Sure, he could have been a lot better at showing me love and affection — but he could have been much worse with his work ethic. I knew if I stayed with him I would be taken care of, and that’s what got me through the worst bits. It wasn’t until the end when I realized I was ready to give up a secure and comfortable future that I realized just how important being emotionally cared for mattered to me.
So what changed?
We did. As soon as Cody knew the hows and whys as to why I was leaving he said “I promise you, I promise you will never go another day without knowing how much I love you.” He had made passing comments about changing in the past, and in that moment I had the choice to trust him or stick with my plan of leaving. Back in 2004 as I sat in a hospital room sobbing about how I couldn’t handle the thought of having a baby and going back to work he promised me he would do all he could to keep me home — and it’s a promise he has stuck to and kept for the last 9 years. I knew this promise was different, I just had to give him a chance. I came clean on all of my misgivings, I cut ties to the toxic relationships in my life and just as he promised I’d never go a day without knowing how much he loved me, I promised myself there would never be a day he couldn’t trust me.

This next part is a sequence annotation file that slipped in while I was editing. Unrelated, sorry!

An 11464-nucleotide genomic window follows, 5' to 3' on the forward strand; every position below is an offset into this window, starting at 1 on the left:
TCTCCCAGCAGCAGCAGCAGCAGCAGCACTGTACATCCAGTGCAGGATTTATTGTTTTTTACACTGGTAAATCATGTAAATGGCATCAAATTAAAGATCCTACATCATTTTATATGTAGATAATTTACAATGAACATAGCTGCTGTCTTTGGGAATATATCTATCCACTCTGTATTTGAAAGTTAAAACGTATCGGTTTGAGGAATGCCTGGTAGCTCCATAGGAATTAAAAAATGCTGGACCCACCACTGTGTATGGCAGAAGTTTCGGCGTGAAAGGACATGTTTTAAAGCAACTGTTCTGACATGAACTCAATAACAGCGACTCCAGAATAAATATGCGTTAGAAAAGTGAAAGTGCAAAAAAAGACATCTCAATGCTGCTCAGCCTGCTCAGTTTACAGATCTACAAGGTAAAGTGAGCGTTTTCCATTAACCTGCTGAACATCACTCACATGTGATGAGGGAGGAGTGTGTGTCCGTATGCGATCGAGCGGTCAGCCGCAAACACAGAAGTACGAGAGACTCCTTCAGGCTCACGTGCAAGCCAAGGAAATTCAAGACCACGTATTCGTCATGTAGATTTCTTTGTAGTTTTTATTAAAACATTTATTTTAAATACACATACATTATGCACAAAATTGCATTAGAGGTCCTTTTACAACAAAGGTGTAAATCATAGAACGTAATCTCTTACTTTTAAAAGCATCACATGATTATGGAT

We debated for a long time about how to publicly approach the disintegration of our marriage. We both knew once we were healed we needed to talk about it to help other couples going through similar situations. Cody has never mentioned how hard the recovery process was for him, while I was the one feeling neglected and hurt for years — he had a bomb dropped on him out of left field. The guilt I felt for hurting him so badly was overwhelming, which made the recovery process even more delicate. I can only imagine he felt a similar sense of guilt over ignoring me and pushing me away for so long. We don’t dwell in our guilt, we also don’t use past mistakes to hurt or humble each other today.
Am I glad I stayed? You bet. I realize not every relationship can be saved, but if there’s a chance it can be — I believe in fighting for that chance. Sometimes marriages have to end so you can find the person you were really meant to be with. Other times a marriage cannot be saved because one or both of the spouses holds on to resentment and uses it as poison within the relationship. We were lucky, once we swore to stay together we both stayed true to the promise we made each other.
It took years for me to feel hurt enough to act out.
It took three months to destroy myself and decide to leave.
It took less than 20 minutes from the time I told Cody I was leaving him for him to promise me he’d change.
It took me less than a few seconds to believe him.
That was four years ago, and it is still one of the best decisions I have ever made.